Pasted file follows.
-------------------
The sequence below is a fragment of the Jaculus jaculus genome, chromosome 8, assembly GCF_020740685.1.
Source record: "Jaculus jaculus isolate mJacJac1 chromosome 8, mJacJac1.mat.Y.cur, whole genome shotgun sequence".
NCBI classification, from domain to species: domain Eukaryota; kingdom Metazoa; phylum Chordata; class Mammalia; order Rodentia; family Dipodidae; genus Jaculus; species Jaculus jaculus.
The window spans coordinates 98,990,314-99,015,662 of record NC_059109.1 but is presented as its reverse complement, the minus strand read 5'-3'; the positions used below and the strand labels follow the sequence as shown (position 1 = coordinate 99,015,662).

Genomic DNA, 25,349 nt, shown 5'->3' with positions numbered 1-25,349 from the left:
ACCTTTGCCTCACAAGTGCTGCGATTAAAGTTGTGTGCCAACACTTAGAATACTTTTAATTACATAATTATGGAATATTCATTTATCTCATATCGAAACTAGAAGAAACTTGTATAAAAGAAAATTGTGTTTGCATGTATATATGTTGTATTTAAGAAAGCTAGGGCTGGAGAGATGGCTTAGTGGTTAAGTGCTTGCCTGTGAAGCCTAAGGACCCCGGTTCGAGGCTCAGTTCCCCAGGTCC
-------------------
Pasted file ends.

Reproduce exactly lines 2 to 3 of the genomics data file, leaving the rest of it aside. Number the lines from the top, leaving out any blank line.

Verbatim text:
Source record: "Jaculus jaculus isolate mJacJac1 chromosome 8, mJacJac1.mat.Y.cur, whole genome shotgun sequence".
NCBI classification, from domain to species: domain Eukaryota; kingdom Metazoa; phylum Chordata; class Mammalia; order Rodentia; family Dipodidae; genus Jaculus; species Jaculus jaculus.